Thanks for sticking around as I finally got to the past week’s comic strips. There were just enough for me to divide them into two chunks and not feel like I’m cheating anyone of my sparkling prose.
Sandra Bell-Lundy’s Between Friends for the 4th is another entry in this strip’s string of not-quite-Venn-Diagram jokes. As will happen, the point of the diagram seems clear enough even if it doesn’t quite parse. And it isn’t a proper Venn diagram, of course; a Venn diagram for five propositions has to have 31 regions, representing all the possible ways five things can combine or be excluded. They can be beautiful to look at, but start losing their value as ways to organize thought. This is again a Euclid diagram, which doesn’t need to show every possible overlap.
Michael Jantze’s The Norm 4.0 for the 5th is the other Venn Diagram joke for the week. Again properly the first one, showing the complete lack of overlap between two positions, is an Euler rather than a Venn diagram. The second, the “Amity Venn diagram on planet X”, is a Venn diagram and showing the intersection of blue and yellow regions as green is a nice way to show that. (I’m not fond of the gender stereotyping here, nor of the conflation of gender and chromosomes. But the comic strip does have to rely on shorthands or there’s just not going to be the space to compose a joke.)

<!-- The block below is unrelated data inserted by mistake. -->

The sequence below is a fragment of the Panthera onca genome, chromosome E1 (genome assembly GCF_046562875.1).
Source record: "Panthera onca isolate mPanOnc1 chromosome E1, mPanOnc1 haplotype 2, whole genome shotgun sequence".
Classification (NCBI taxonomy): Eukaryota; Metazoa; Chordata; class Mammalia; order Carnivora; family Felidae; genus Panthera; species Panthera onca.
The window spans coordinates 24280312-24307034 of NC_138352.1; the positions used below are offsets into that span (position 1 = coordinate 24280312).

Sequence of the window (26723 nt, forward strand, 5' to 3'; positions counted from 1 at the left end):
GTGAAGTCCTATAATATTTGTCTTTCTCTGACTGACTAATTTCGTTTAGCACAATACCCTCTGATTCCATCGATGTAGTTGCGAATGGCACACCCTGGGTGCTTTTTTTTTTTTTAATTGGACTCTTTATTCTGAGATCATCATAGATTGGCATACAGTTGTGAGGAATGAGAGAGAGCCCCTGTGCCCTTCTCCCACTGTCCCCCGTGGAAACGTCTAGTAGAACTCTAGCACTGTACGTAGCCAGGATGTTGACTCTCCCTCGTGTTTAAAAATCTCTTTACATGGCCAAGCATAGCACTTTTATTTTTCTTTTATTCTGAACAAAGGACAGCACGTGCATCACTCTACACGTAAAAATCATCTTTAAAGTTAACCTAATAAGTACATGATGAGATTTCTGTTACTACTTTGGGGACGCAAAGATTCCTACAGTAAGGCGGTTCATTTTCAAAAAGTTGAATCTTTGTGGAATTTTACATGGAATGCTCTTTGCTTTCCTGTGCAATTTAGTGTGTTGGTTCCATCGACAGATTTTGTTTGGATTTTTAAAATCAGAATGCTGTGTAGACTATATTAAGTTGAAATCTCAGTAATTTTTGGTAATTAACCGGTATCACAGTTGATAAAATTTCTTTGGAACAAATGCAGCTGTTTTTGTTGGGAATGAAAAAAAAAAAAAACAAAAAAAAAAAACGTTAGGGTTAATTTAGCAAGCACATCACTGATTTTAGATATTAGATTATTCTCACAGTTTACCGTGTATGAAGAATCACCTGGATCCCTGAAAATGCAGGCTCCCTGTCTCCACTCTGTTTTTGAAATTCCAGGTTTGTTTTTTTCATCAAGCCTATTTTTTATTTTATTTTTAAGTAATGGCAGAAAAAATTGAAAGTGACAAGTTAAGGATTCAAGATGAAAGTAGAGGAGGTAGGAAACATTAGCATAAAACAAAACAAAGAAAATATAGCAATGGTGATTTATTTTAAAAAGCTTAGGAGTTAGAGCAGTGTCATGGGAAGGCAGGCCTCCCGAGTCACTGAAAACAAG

Harry Bliss’s Bliss for the 6th name-checks tetrahedrons. These are the shapes the rest of us would probably call pyramids or perhaps d4. It’s a bit silly to suppose a hairball should be a tetrahedron. But natural processes will form particular shapes. The obvious example is the hexagonal prisms of honeycombs, which come about for reasons … I’m not sure biologists are completely agreed on. Hexagons do seem to be efficient ways to encompass a lot of volume with a minimum of material, at least. But even the classic hairball looks like that for reasons, related to how it’s created and how it’s expelled from the cat. They just don’t usually have corners.
Niklas Eriksson’s Carpe Diem for the 9th has you common blackboard full of symbols to represent mathematical work. It also evokes a well-worn joke that defines a mathematician as a mechanism for turning coffee into theorems. The explosion of creativity though is true to mathematicians, though. When inspiration is flowing the notes will get abundant and start going in many different wild directions. The symbols in the comic strip don’t mean anything. But that’s not inauthentic. The notes written during an inspired burst will be nonsensical. The great idea needs to be preserved. It can be cleaned up and, one hopes, made presentable later.
This and other Reading the Comics posts are at this link. I should have a fresh one on Thursday, wrapping up the past week.